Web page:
Policies can be created by hand or from a WSDL file. Importing the WSDL file automatically creates a handler, route, and service descriptor for the described service.
These generated components can then be further customized in the handler by an administrator. First, you specify requirements for message validation, header processing, time stamping, encryption, and digital signatures for the requests and responses. Second, you set the logging, alerting, and SNMP traps for the service. And third, you set policies such as access control requirements or IP-address filtering to restrict traffic to specific consumers.
This abstraction of service policies into handlers, routes, and descriptors provides an intuitive interface for managing XML service access. The management console also restricts access to the firewall's various features based on user roles. These roles set boundaries along job lines. Developers can define and test policies, for example, but not deploy them onto the production appliance, while the report manager role can create and generate reports but not manage other policies.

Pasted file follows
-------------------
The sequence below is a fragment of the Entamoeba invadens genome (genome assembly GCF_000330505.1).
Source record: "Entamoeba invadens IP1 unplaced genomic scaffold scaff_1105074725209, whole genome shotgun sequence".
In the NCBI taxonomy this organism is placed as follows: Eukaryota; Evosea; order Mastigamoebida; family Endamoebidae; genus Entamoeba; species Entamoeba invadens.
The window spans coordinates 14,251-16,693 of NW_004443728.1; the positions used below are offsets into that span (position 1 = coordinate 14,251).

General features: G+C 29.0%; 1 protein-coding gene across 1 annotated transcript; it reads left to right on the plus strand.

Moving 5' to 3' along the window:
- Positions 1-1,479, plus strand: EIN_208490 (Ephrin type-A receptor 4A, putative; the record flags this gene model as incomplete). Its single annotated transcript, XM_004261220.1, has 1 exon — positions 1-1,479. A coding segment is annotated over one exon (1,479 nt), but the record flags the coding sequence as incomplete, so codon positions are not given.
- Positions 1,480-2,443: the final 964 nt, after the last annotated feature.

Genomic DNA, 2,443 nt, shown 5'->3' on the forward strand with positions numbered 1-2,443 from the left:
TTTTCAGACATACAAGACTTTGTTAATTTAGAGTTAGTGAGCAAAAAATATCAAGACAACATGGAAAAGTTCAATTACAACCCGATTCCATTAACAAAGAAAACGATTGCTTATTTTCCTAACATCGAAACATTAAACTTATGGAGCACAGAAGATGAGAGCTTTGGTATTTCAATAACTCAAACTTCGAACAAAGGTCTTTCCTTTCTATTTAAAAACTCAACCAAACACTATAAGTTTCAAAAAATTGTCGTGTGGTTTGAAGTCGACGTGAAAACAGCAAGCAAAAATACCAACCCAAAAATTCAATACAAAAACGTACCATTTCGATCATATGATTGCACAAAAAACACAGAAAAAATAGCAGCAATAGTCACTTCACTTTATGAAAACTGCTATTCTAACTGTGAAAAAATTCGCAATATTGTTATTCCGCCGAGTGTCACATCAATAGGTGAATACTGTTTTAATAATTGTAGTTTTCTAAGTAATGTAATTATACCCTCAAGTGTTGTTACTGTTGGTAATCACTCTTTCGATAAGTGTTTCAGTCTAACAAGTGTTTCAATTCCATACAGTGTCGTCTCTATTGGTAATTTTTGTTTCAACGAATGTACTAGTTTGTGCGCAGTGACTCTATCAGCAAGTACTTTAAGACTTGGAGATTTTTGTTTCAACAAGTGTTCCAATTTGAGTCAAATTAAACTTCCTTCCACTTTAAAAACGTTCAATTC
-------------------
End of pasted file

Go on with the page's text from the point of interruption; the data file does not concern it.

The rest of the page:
You can also control multiple Reactivity firewalls from the management console. Because many organizations will want to deploy multiple firewalls at different locations for reliability and scalability reasons, this feature provides a way to conveniently create a single, consistent set of XML firewall policies across multiple appliances.
The Difference is Details
All three of these XML firewall appliances do a good job of filtering, transforming, signing, verifying, and handling encryption duties on XML traffic, and each provides scalable and reliable XML security services.
The DataPower appliance is the most hardened of the three -- it looks and feels like a datacenter appliance, with no extra ports or buttons exposed and no rotating media. The hardware-based XML processing allows pervasive Schema validation, a nice benefit. I was impressed with the XS40's extreme flexibility, due to its use of XSL stylesheets that allow almost every feature to be customized.
The Forum Sentry, on the other hand, feels most like a firewall with its IOS interface and policies selected according to XPath criteria. I disliked the multiple user interfaces on the Forum Systems appliance from a navigation standpoint, but I've no doubt that experienced firewall administrators would feel right at home with the Sentry's approach.
The Reactivity appliance is closest in feel and philosophy to other Web service intermediary products. It's a good choice when the goal is to create a secure interface to Web services.
Overall, I liked the Reactivity management console the best because it is the most intuitive.